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Is it known when topographical maps were first used? Is there some point when CBM or Travis or Colt, perhaps the first architects of the Golden Age, started to make their own more complex drawings and instructions, or when these golf course architects started to use topographical maps and grids instead of relying on surveyors to translate their stake-laying-out processes or sketches into scientific plans for the constructors?
Mike:When it opened in 1907, Philmont had 9 holes. It had 18 by 1911 as noted in your first article. Do you have anything specific on that expansion?A 1909 design being in play by 1911 wouldn't surprise me. As the article notes, Rome wasn't built in a day and that kind of time frame was pretty normal around that time. SvenPS - That last article specifically notes that the "improvements" were made without paid professional assistance. To use the word "evolution" in your description is disingenuous and comes across as intentionally misleading.
I have no doubt that Travis was involved in some way in the work Barker was doing, whether it be on the recommendation side or actually offering advice on design concepts (aka supervising). But he wasn't the guy on the ground, walking the sites, staking out the courses. There is plenty of evidence that this was Barker, on his own. I keep going back to the idea of Travis hiding any design work. It just doesn't make any sense. There are instances from this time period of design suggestions he made being covered in the press, his Fall 1908 visit to Essex County being one example. Why would he have to hide anything. No club was going to pay him, and he certainly wasn't going to accept any money. So if he did offer advice or was even more involved in any work, what was the harm in having that story told?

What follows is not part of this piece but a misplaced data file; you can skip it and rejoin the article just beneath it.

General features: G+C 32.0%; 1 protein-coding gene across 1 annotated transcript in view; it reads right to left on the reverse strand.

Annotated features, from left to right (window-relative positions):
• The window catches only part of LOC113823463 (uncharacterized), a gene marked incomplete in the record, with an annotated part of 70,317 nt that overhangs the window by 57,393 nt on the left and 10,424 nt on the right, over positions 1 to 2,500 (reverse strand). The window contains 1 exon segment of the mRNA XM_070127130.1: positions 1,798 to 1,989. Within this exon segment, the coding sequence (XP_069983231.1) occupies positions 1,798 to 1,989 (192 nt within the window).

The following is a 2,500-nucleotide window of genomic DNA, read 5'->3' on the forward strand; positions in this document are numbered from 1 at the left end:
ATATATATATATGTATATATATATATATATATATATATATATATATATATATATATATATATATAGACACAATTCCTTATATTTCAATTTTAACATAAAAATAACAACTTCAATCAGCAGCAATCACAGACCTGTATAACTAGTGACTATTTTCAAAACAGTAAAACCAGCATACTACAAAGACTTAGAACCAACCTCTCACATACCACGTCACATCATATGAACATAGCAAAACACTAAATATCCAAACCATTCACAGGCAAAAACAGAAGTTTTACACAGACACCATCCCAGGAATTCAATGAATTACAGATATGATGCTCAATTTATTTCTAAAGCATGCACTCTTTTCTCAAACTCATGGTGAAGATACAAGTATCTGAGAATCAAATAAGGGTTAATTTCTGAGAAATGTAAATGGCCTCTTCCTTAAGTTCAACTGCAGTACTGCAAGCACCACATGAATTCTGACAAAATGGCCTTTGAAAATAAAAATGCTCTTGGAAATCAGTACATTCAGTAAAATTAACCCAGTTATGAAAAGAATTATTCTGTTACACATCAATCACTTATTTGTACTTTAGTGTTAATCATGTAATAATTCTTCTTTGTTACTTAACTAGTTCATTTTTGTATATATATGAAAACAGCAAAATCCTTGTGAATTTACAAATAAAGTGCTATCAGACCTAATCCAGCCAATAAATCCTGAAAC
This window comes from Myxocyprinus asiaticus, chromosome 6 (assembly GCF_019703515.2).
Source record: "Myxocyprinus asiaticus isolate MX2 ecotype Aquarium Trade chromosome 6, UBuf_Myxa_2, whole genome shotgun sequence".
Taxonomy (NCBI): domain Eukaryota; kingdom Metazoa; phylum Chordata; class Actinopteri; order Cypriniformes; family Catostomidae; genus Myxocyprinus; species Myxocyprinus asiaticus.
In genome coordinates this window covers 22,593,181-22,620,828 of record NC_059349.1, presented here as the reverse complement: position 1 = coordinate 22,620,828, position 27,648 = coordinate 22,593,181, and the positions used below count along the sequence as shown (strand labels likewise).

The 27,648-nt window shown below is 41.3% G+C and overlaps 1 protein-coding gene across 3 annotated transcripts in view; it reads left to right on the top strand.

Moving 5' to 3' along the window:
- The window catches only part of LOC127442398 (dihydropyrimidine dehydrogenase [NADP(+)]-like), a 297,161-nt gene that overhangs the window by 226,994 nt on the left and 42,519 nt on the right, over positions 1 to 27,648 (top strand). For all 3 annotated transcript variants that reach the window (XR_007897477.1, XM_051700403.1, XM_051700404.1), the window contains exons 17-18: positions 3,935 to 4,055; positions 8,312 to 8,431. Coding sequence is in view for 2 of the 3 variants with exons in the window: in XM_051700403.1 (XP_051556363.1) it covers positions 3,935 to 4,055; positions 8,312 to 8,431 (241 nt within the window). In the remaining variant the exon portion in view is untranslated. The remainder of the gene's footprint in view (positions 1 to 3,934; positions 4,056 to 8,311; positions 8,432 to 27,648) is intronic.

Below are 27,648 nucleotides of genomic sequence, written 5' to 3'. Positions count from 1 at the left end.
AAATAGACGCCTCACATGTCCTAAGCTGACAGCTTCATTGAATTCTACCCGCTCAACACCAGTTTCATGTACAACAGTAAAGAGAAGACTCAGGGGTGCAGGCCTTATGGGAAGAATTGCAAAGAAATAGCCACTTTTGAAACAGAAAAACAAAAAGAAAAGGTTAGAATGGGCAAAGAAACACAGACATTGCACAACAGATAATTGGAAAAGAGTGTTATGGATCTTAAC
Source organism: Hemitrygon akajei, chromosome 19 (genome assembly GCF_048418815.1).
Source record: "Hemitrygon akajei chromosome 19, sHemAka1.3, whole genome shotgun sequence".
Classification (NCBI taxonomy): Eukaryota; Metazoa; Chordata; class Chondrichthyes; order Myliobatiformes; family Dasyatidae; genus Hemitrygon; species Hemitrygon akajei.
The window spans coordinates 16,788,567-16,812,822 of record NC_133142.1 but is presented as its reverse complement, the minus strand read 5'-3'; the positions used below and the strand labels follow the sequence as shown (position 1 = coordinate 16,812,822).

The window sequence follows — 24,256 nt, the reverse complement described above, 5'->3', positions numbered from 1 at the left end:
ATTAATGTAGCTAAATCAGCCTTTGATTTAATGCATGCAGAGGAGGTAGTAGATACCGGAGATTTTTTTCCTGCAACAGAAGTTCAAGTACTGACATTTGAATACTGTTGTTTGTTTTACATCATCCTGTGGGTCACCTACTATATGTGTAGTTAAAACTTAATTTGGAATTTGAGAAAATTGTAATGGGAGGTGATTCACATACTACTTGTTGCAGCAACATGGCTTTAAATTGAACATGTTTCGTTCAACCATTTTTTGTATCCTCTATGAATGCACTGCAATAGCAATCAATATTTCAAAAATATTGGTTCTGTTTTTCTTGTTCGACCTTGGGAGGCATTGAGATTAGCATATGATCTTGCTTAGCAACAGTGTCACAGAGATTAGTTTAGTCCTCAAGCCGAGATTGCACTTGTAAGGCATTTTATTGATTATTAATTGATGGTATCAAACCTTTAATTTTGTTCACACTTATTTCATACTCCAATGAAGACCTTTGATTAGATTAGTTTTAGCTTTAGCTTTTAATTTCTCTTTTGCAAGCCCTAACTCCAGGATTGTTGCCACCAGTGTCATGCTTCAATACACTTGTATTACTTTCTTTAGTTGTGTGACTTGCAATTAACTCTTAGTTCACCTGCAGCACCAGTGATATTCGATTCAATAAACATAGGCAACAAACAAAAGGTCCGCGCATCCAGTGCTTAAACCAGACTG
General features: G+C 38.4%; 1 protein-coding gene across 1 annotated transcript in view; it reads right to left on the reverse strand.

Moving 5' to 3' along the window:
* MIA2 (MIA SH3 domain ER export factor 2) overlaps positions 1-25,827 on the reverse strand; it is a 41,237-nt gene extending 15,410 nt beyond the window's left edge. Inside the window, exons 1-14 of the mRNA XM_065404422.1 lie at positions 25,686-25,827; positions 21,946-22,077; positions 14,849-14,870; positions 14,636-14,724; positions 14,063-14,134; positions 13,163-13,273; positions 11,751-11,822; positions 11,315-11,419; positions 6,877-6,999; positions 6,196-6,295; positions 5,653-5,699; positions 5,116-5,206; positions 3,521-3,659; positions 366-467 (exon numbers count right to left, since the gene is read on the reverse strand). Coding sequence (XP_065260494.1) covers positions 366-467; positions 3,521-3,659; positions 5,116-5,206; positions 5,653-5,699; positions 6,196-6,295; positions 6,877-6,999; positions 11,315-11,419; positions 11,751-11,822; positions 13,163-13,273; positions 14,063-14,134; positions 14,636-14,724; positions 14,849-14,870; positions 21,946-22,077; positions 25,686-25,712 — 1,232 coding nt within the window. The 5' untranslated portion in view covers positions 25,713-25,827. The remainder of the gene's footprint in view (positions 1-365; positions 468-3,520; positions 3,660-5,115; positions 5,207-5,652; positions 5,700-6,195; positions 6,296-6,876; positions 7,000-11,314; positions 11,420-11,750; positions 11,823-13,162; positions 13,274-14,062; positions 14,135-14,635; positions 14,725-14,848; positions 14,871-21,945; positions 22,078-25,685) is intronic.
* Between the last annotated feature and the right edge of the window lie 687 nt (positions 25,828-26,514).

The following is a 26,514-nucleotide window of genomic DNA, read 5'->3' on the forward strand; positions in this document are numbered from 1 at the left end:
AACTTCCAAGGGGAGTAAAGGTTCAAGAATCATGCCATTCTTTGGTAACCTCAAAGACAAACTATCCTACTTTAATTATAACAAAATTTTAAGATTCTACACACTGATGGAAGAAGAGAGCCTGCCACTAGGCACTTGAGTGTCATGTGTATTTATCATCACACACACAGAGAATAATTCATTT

Sven,It's highly likely that Reid was originally brought in to oversee construction as well as give lessons, etc. to the budding membership. However, from the sounds of it, there seem to have been considerable changes to the golf course from the time it opened in the spring of 1907 til the close of the first year, articles going so far as to call it a "new course". All of these articles (see chronological dates) are from the Philadelphia Jewish Exponent newspaper.